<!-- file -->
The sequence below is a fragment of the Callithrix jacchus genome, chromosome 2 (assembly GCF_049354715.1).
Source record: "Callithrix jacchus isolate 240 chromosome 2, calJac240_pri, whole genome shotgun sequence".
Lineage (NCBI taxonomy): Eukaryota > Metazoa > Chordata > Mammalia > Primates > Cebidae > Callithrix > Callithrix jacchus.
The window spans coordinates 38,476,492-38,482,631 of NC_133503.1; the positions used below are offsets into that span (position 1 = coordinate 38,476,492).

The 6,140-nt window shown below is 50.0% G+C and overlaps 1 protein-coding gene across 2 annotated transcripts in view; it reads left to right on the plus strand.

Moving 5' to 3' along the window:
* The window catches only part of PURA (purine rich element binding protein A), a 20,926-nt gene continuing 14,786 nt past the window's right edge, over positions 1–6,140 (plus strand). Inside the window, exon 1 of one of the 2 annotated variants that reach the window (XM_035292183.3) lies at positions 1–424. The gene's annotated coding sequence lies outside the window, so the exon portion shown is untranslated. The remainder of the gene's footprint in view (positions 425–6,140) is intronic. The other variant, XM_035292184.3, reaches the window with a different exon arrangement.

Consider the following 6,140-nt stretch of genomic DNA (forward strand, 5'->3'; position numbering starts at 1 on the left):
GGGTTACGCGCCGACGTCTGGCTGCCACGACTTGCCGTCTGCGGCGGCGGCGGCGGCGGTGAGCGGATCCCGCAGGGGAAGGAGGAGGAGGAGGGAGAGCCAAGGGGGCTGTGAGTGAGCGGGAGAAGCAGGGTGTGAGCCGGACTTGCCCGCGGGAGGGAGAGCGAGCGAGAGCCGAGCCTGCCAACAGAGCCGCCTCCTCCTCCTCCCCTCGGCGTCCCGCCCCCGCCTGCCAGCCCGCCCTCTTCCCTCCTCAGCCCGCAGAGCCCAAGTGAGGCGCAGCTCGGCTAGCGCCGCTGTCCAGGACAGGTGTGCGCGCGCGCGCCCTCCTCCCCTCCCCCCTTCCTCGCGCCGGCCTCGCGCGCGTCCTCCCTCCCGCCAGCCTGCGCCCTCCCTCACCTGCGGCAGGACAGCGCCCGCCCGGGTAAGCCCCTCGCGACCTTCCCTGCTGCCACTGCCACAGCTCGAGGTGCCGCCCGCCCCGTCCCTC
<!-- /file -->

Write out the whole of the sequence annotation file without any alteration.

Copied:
The sequence below is a fragment of the Callithrix jacchus genome, chromosome 2 (assembly GCF_049354715.1).
Source record: "Callithrix jacchus isolate 240 chromosome 2, calJac240_pri, whole genome shotgun sequence".
Lineage (NCBI taxonomy): Eukaryota > Metazoa > Chordata > Mammalia > Primates > Cebidae > Callithrix > Callithrix jacchus.
The window spans coordinates 38,476,492-38,482,631 of NC_133503.1; the positions used below are offsets into that span (position 1 = coordinate 38,476,492).

The 6,140-nt window shown below is 50.0% G+C and overlaps 1 protein-coding gene across 2 annotated transcripts in view; it reads left to right on the plus strand.

Moving 5' to 3' along the window:
* The window catches only part of PURA (purine rich element binding protein A), a 20,926-nt gene continuing 14,786 nt past the window's right edge, over positions 1–6,140 (plus strand). Inside the window, exon 1 of one of the 2 annotated variants that reach the window (XM_035292183.3) lies at positions 1–424. The gene's annotated coding sequence lies outside the window, so the exon portion shown is untranslated. The remainder of the gene's footprint in view (positions 425–6,140) is intronic. The other variant, XM_035292184.3, reaches the window with a different exon arrangement.

Consider the following 6,140-nt stretch of genomic DNA (forward strand, 5'->3'; position numbering starts at 1 on the left):
GGGTTACGCGCCGACGTCTGGCTGCCACGACTTGCCGTCTGCGGCGGCGGCGGCGGCGGTGAGCGGATCCCGCAGGGGAAGGAGGAGGAGGAGGGAGAGCCAAGGGGGCTGTGAGTGAGCGGGAGAAGCAGGGTGTGAGCCGGACTTGCCCGCGGGAGGGAGAGCGAGCGAGAGCCGAGCCTGCCAACAGAGCCGCCTCCTCCTCCTCCCCTCGGCGTCCCGCCCCCGCCTGCCAGCCCGCCCTCTTCCCTCCTCAGCCCGCAGAGCCCAAGTGAGGCGCAGCTCGGCTAGCGCCGCTGTCCAGGACAGGTGTGCGCGCGCGCGCCCTCCTCCCCTCCCCCCTTCCTCGCGCCGGCCTCGCGCGCGTCCTCCCTCCCGCCAGCCTGCGCCCTCCCTCACCTGCGGCAGGACAGCGCCCGCCCGGGTAAGCCCCTCGCGACCTTCCCTGCTGCCACTGCCACAGCTCGAGGTGCCGCCCGCCCCGTCCCTC